Monk: Johneric uses Filipino flavoring in a Cookshack smoker at The Park’s Finest BBQ in Los Angeles to produce some delicious barbecue to feed the locals in Angelino Heights in LA.
Description: At The Park’s Finest in LA, the cuts of meat used in traditional American barbecue meet Filipino seasonings and sauces to make dishes like coconut beef, timuay beef tri-tip, and a smoked and seasoned meaty beef short rib.
As of Monday, Robert Moss has officially launched his new digital publication Southeastern Dispatch, a “fresh look at food & drink in the Carolinas.” He has enlisted food journalists from both North and South Carolina, and so far posts have covered the Triangle and Charleston, with surely more cities and regions to be covered soon. I briefly spoke with him about this at Jon G’s Barbecue last month and have been intrigued ever since. I am curious what this mean’s for his weekly Cue Sheet barbecue newsletter, which took a brief hiatus but returned this week post launch.
Indian Trail’s 100 Main Beef and Barbecue is now both a barbecue restaurant and a country store
Barvecue, the wood-smoked plan-based barbecue company out of Cornelius, is rolling out to 12 colleges and universities and just signed a deal with Sprouts Farmers Market
A&G’s Barbecue & Chicken in Carolina Beach to close this week after 33 years in business as owner Angela Stainaker retires; the restaurant will be taken over by Tammy and John Sharpe, who will reopen the location as Butts ‘n’ Such
The Washington Post is also featuring vegan barbecue
The Smoke Sheet interviewed Daniel Vaughn in last week’s issue
Monk: While our official (and thus far only) review of Sweet Lew’s Barbeque is from 2018, between pop-ups with Bryan Furman, Patio Parties, and new specials, there is usually a good reason to check out Sweet Lew’s every couple of weeks or months.
Lewis Donald and team are constantly making improvements to the experience and lately have been focusing on the exterior of the building. From the addition of flags from the US, North Carolina, and Texas (reminiscent of Noble Smoke) to the new covered patio providing much needed shade to the murals outside and in, the Sweet Lew’s of today is much different from how it started off in December 2018.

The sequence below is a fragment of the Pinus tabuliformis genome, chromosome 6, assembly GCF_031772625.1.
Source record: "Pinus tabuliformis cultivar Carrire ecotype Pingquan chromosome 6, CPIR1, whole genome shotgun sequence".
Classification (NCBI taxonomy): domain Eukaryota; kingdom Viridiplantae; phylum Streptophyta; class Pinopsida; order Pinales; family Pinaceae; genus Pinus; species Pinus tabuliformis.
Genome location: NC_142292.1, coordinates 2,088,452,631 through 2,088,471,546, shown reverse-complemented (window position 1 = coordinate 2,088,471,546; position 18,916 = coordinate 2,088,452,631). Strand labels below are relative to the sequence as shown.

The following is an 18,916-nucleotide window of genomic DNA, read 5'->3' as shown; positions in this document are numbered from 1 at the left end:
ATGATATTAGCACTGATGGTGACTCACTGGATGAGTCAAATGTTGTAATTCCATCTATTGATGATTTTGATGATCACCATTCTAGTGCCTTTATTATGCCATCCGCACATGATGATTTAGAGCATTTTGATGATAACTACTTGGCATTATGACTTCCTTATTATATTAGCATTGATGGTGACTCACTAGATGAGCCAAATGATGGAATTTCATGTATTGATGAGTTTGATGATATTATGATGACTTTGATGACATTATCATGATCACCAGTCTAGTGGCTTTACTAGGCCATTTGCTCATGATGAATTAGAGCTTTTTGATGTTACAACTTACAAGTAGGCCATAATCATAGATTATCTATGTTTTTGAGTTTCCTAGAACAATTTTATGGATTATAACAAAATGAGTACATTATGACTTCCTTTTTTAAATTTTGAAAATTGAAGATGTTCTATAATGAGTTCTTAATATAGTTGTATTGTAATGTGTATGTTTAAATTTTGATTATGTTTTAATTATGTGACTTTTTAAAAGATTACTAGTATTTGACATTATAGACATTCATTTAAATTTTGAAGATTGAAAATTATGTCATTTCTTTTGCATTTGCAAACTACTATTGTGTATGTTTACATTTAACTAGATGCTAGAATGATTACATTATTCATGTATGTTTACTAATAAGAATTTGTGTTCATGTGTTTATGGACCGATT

The murals (pictured in header image above) in particular are worth highlighting. The artist, SHE Originals, received a grant from the NoDa Neighborhood association to paint the three exterior walls as well as the inside, highlighting the history of the Belmont neighborhood. Take a look in detail next time you’re there.
Then of course there’s the menu and food itself. Lewis brought many of the popular daily specials in to the everyday menu. Of note is his take on barbecue hash. Much different than a midlands South Carolina hash with its use of beef in addition to pork (with no liver or pig offal in sight), its the only place in Charlotte that is serving any version of it. For me, this is a must order every time I visit.
On my most recent visit, the ribs were also a highlight. Each rib provided the perfect bite and were well balanced in terms of flavor.
A few years back, Sweet Lew’s moved to making their sausage in-house (with some tips provided by Garren of Jon G’s), and the recent results were really great. As was both the turkey (which I hadn’t previously tasted), the brisket (much improved from my last time), and chicken wings (perfectly done).
In all aspects, Sweet Lew’s continues to improve. The experience and ambiance is better all around and the food that Lewis Donald is putting out continues to evolve for the better. If it’s been awhile since you checked out Sweet Lew’s Barbeque, do yourself and see what they are doing on Belmont Ave. I don’t think you will be disappointed.